Africa has the youngest population in the world. Currently almost 200 million Africans are aged between 15 and 24 and in Sub-Saharan Africa the median person is 18 years old — seven years younger than the median age in South Asia, the next youngest region.
Moreover, by 2045 the number of young people in Africa is set to double. This 'demographic dividend' offers a unique opportunity for countries to benefit from the skills and resources of a youthful workforce; however, if countries fail to create sufficient economic opportunities for this group, the potential outcomes are worrying. Given the existing structure of economies in Sub-Saharan Africa, and the fact that today's youth are generally better educated than their parents, where will these young people find productive work? In the same sectors as their parents? Or are there new opportunities? Is there a gender dimension involved, and what can policymakers do to address these issues?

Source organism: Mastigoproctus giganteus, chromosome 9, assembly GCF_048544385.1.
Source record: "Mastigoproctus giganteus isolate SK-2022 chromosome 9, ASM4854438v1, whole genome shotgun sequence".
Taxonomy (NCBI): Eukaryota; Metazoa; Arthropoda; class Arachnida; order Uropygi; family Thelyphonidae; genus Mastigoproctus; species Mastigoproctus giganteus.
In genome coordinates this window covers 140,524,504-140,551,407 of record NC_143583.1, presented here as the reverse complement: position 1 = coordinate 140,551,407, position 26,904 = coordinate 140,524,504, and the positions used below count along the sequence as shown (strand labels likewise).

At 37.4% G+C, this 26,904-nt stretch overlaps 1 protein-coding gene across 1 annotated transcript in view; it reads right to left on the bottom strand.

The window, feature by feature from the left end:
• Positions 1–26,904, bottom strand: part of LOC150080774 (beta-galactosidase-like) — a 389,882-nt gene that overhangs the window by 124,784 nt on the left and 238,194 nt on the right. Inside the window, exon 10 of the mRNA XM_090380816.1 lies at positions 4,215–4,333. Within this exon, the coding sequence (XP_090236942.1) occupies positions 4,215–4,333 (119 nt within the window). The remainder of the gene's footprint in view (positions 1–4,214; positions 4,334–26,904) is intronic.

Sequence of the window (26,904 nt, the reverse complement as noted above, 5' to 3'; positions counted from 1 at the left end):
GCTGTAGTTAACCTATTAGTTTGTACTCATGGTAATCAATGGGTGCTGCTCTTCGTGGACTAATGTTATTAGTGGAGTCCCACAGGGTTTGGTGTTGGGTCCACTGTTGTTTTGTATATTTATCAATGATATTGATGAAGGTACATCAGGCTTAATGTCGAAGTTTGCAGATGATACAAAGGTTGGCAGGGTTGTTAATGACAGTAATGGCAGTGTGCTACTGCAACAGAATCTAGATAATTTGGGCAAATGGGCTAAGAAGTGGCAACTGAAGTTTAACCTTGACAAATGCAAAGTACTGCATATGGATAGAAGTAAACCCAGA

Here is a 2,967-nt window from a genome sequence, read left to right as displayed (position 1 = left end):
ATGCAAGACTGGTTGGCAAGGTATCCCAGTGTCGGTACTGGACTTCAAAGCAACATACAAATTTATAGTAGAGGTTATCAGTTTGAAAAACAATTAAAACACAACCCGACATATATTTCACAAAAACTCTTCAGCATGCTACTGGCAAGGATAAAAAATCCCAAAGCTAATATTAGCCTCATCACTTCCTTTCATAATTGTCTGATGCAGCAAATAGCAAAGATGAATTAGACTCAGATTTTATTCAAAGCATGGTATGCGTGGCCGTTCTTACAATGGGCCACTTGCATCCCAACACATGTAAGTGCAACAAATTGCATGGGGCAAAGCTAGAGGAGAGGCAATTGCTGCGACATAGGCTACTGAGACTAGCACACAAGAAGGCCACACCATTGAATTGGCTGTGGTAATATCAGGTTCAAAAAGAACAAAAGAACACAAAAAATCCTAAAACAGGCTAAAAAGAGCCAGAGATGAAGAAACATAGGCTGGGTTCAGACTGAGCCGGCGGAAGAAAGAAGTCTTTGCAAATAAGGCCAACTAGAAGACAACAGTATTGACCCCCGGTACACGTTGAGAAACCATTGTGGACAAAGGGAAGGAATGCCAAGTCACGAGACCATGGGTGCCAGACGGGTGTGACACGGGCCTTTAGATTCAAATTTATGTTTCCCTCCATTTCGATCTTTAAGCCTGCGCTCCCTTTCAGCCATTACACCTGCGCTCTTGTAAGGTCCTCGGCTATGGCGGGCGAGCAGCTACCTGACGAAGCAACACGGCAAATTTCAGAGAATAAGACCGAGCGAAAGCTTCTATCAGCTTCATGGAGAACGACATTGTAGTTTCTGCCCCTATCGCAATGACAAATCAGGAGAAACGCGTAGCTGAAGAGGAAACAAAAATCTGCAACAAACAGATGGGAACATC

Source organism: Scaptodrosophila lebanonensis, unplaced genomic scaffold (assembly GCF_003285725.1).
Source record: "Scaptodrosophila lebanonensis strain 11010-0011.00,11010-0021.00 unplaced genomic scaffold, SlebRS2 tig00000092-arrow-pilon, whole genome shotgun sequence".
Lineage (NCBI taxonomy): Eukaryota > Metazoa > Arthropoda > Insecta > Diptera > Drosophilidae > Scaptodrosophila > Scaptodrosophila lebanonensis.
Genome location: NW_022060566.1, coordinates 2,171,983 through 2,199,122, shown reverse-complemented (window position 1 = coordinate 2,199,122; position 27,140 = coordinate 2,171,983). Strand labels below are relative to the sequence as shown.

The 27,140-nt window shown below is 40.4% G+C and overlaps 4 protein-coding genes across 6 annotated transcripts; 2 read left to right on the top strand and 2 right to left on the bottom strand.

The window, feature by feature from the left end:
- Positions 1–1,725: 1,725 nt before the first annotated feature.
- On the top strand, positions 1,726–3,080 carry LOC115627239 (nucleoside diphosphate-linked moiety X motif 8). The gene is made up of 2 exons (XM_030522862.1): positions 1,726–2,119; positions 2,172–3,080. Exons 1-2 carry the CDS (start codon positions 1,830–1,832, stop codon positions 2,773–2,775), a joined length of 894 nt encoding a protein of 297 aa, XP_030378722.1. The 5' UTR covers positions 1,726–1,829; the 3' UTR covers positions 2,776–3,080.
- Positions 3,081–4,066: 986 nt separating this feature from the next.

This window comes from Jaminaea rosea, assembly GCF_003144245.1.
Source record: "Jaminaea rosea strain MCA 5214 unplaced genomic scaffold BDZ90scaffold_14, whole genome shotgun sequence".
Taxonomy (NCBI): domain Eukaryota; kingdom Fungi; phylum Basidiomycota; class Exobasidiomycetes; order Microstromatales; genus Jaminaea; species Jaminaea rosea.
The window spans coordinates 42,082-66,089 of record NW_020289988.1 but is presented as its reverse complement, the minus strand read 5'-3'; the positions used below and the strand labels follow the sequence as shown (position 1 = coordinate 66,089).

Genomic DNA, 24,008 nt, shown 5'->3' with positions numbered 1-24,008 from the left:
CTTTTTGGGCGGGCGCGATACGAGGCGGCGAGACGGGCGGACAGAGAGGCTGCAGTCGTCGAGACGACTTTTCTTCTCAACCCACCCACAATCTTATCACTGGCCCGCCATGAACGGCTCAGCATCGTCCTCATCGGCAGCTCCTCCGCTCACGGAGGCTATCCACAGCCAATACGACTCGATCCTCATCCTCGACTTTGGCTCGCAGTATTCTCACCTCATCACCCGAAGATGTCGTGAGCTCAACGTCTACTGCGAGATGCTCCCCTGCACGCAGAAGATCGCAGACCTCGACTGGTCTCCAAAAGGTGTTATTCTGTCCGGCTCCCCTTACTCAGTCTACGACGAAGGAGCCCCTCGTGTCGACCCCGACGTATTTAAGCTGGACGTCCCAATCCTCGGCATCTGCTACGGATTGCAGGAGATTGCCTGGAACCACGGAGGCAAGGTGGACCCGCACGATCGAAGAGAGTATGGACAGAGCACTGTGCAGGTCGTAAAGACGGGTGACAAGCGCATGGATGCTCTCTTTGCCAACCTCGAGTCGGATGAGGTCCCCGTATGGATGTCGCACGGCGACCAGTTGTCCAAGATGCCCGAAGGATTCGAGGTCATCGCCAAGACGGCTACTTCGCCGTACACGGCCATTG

Deon Filmer and Louise Fox recently published a comprehensive, 280-page report on Youth Employment in Sub-Saharan Africa that deals with these and many other related questions. In this Google Hangout*, Deon and Louise talk about the main findings of their work, with Ahmadou Aly Mbaye as the discussant. Mary Hallward-Driemeier chaired the discussion.
* This JKP Google Hangout has been co-ordinated by the Development Policy Research Unit (DPRU) at the University of Cape Town, a regional partner of the Jobs Knowledge Platform.